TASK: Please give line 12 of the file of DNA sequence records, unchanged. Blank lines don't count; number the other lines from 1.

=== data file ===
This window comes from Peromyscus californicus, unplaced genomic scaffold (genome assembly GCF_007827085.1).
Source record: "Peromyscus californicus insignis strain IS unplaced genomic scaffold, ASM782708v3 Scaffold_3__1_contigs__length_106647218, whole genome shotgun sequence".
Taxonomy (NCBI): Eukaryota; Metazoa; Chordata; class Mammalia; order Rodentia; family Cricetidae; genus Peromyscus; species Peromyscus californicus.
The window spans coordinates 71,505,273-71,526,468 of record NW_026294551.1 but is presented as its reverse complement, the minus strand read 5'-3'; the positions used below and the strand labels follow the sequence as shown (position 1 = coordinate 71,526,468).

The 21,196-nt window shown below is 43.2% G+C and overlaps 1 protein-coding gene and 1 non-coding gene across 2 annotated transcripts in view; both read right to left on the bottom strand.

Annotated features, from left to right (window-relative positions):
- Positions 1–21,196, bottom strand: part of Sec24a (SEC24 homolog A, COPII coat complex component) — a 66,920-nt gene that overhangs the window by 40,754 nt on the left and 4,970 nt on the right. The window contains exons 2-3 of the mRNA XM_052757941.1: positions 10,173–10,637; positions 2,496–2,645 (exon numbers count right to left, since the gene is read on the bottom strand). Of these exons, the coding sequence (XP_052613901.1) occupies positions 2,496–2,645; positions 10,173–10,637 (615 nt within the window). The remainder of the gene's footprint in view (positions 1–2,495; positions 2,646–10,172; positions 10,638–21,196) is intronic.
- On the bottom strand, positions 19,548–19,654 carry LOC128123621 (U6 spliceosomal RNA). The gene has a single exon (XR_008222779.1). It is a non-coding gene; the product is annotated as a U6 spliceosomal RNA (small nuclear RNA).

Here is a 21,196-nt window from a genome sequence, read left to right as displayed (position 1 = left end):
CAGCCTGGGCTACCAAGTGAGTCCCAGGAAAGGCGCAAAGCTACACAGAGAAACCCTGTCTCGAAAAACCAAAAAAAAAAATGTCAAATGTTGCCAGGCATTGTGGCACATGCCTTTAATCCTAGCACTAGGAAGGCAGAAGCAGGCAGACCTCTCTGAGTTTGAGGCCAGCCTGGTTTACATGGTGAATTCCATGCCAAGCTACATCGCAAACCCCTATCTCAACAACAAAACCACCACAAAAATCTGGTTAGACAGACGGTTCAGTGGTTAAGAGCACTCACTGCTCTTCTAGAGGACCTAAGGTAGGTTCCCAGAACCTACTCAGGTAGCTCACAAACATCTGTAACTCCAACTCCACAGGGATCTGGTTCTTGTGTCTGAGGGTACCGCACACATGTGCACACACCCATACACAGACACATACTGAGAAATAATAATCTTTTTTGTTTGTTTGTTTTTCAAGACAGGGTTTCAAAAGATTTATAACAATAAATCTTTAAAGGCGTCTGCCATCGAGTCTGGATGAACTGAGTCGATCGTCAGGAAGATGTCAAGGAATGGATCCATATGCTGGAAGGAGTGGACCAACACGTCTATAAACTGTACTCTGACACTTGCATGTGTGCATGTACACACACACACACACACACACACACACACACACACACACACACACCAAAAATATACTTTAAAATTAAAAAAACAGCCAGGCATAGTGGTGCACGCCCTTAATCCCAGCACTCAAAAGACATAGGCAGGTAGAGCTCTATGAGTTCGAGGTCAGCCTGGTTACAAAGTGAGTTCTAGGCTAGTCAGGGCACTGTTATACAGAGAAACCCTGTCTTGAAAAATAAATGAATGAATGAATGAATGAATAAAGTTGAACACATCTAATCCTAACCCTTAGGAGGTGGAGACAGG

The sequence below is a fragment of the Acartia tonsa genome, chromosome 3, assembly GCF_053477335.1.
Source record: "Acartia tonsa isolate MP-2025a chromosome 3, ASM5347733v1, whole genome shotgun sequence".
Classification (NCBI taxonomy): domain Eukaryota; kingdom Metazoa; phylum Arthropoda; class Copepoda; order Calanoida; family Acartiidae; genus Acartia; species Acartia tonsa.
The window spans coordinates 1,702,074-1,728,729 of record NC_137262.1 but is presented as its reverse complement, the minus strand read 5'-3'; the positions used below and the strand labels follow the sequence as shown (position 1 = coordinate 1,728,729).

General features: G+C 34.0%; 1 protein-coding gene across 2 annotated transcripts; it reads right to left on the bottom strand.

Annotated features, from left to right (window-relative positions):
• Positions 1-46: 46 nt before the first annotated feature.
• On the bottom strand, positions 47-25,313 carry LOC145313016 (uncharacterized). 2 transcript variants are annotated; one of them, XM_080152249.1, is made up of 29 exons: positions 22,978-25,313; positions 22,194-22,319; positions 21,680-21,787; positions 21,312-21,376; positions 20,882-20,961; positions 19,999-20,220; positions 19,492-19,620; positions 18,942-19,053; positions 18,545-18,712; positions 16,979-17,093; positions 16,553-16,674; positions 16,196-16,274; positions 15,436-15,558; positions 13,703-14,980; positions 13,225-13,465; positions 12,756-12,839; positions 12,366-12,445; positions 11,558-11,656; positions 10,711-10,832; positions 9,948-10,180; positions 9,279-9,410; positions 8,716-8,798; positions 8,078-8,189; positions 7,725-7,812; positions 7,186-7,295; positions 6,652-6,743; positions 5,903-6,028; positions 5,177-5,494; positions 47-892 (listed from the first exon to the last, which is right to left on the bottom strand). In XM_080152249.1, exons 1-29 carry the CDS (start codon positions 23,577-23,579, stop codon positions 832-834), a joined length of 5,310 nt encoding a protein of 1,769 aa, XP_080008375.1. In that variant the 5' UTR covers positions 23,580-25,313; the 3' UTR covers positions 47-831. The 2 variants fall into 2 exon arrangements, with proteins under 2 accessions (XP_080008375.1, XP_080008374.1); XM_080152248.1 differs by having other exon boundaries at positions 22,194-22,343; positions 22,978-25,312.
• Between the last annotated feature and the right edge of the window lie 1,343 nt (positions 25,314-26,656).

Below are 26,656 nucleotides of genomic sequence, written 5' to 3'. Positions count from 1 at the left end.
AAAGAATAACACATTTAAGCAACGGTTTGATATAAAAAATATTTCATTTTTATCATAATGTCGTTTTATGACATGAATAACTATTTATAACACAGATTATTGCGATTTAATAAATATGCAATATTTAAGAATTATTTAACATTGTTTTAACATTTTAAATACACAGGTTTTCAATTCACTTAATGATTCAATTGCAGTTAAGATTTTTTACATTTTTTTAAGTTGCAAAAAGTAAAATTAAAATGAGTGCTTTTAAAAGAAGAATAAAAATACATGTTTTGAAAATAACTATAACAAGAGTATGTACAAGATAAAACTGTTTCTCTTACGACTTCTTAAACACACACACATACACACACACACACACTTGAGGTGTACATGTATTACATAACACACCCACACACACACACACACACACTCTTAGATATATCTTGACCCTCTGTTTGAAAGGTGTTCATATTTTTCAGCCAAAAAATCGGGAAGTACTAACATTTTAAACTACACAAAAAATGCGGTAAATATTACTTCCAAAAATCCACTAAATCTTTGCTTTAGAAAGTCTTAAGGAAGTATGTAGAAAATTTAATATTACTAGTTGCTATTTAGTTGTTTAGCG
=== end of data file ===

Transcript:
Source record: "Acartia tonsa isolate MP-2025a chromosome 3, ASM5347733v1, whole genome shotgun sequence".